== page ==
27 June 2017

IT skills for librarians: user experience

This post is Number 3 of 8 in a series arising from a presentation that I will be giving at the New Librarians Symposium 8 on 25 June 2017 in Canberra. You may want to start reading with the first post in the series

User experience is probably the most well-known of the three skills area that I'm focusing on in this series of blog posts. While most libraries still don't have a dedicated role in this area, awareness is definitely increasing about the importance of online usability and user-centred service design. Skills in this area are slowly creeping into job advertisements and positions descriptions.

SFIA has three distinct but related skills in this area: User experience analysisUser experience design, and User experience evaluation. I've blobbed these three together a bit for my presentation and these posts, since the boundaries between them are not clear-cut in terms of professional practice.

SFIA defines one of these skills, user experience evaluation, as:

Evaluation of systems, products or services, to assure that the stakeholder and organisational requirements have been met, required practice has been followed, and systems in use continue to meet organisational and user needs. Iterative assessment (from early prototypes to final live implementation) of effectiveness, efficiency, user satisfaction, health and safety, and accessibility to measure or improve the usability of new or existing processes, with the intention of achieving optimum levels of product or service usability.
User experience is a critical IT skills area because research clearly shows the problems that arise when user needs are not taken into account, and the benefits that accrue when they are, e.g.

  • Website usage doubles when sites are made easier to use
  • Improved success rates for lower-literacy users completing tasks
  • Better self-help reduces deskwork and phone calls, and frees up staff time for more complex work. [1]

User experience would be a great area to look into if you want to improve new or existing products and services by assessing how effective, efficient, satisfying and accessible they are for the users of your organisation. Those users will be different depending on where you work, and you would take a different approach to PhD students than you would to the partners in a law firm or to the parents of kids coming to storytime!

Across all of these environment though here are some fairly generic activities that you could undertake:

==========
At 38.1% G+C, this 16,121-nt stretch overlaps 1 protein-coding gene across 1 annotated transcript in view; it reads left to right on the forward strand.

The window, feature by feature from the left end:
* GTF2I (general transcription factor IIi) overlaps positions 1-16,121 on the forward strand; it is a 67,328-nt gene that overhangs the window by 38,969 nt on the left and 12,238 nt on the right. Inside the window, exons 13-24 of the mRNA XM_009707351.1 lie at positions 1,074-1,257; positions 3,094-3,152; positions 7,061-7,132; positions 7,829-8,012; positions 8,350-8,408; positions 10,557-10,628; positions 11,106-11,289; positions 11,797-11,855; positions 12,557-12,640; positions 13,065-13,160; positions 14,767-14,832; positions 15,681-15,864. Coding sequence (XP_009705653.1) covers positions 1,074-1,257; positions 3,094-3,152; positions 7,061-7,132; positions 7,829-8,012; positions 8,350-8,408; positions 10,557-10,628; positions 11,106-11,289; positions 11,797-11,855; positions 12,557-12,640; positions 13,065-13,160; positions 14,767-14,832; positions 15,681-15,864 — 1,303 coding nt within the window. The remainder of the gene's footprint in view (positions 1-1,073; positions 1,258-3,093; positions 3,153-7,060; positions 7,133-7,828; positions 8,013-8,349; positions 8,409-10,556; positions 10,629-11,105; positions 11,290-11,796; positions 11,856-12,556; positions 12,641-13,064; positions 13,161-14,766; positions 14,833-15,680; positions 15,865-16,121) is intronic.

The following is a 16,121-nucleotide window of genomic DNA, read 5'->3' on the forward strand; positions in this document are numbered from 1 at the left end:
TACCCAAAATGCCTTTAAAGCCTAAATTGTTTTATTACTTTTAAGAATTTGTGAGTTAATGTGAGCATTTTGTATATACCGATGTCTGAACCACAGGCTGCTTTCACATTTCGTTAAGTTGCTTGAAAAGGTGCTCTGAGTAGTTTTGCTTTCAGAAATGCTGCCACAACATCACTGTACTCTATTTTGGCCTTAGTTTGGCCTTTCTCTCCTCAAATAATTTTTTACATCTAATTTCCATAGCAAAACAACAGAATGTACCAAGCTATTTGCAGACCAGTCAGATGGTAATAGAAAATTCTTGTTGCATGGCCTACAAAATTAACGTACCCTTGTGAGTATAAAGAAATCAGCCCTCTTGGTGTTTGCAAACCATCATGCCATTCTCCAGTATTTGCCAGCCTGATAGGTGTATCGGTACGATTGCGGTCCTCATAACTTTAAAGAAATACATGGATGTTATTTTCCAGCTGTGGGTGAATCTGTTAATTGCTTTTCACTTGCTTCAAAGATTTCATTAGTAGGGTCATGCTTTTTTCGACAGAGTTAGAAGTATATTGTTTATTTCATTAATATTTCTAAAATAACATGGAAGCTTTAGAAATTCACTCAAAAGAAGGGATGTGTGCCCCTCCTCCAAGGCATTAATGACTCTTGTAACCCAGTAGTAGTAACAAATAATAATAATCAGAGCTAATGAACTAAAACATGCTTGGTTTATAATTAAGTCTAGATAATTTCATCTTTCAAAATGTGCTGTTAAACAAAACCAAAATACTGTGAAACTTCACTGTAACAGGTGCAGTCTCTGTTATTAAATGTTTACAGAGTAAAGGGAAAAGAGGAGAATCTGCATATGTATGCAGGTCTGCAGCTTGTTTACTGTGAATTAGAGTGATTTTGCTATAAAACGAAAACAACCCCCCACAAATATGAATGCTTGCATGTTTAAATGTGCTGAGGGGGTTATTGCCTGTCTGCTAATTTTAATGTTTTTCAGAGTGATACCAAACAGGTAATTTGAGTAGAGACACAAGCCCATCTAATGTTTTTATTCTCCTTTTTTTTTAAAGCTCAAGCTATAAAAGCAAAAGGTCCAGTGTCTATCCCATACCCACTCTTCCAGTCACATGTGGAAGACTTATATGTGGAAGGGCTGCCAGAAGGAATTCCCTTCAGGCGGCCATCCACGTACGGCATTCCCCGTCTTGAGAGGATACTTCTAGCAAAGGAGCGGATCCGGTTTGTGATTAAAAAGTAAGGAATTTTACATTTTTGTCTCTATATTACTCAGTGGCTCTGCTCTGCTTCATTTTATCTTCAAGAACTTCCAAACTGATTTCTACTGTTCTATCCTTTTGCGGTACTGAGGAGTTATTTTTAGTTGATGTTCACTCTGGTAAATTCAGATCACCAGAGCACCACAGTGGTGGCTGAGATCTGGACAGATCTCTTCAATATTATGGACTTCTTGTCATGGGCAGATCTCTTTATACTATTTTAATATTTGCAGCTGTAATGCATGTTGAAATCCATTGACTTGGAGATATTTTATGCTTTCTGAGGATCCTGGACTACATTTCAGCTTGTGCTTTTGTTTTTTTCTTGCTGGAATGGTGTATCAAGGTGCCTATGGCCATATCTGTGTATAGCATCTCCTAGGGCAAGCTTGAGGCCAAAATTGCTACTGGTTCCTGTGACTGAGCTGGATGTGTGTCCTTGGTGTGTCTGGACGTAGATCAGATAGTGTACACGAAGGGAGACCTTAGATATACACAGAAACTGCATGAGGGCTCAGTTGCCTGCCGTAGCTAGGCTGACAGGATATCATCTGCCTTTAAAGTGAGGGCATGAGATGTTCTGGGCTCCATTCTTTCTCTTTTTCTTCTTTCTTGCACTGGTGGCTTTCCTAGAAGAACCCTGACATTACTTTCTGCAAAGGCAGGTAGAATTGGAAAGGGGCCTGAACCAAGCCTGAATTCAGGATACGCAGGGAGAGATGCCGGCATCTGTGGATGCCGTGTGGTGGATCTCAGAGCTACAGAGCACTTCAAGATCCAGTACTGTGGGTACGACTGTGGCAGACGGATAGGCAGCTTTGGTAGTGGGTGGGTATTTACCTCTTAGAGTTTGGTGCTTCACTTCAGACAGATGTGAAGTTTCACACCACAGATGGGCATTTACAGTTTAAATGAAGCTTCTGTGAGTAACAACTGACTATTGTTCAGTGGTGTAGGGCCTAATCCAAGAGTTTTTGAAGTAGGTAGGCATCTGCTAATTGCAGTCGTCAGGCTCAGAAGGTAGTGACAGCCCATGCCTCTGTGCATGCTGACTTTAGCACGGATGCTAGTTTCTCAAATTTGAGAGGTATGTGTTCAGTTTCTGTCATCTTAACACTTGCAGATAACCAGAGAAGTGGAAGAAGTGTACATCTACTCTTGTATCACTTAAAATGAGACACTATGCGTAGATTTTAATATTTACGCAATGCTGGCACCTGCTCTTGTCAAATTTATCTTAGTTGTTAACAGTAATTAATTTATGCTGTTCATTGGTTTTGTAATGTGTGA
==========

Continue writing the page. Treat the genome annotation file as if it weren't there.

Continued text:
• Set up Google Analytics to capture and analyse quantitative data about how users find you (entry points, search terms used), how long they stay, where they go (path analysis, click-throughs) and whether they come back (return visitors)
  • Check how well your services perform on different browsers and different devices like mobile phones
  • Observe (ethically, of course!) how users behave, either by watching them in person or using online tools that allow you to do this remotely (
  • Ask users about behaviours and preferences directly through surveys, interviews and focus groups
  • Or get them to co-design websites with hands-on activities such as card sorting (where participants organise topics into meaningful categories using cards or often PostIt notes) or journey maps 
  • Conduct accessibility tests to identify problem areas for people who are using assistive technologies like screen readers
  • Audit content to highlight ways in which writing for the web could be improved
  • Translate the findings from these kinds of activities into reports and recommendations so that action can be taken to improve things. Then you get to do it all over again so you can evaluate whether the changes have been successful or not!
Although some of this work might be solo, you would usually be working with other people, such technical teams, project teams, vendors perhaps, and of course the users of your services. Empathy and curiosity are essential, but you also need really good communication skills, because ultimately you will need to convince others in your organisation to make improvements of some kind.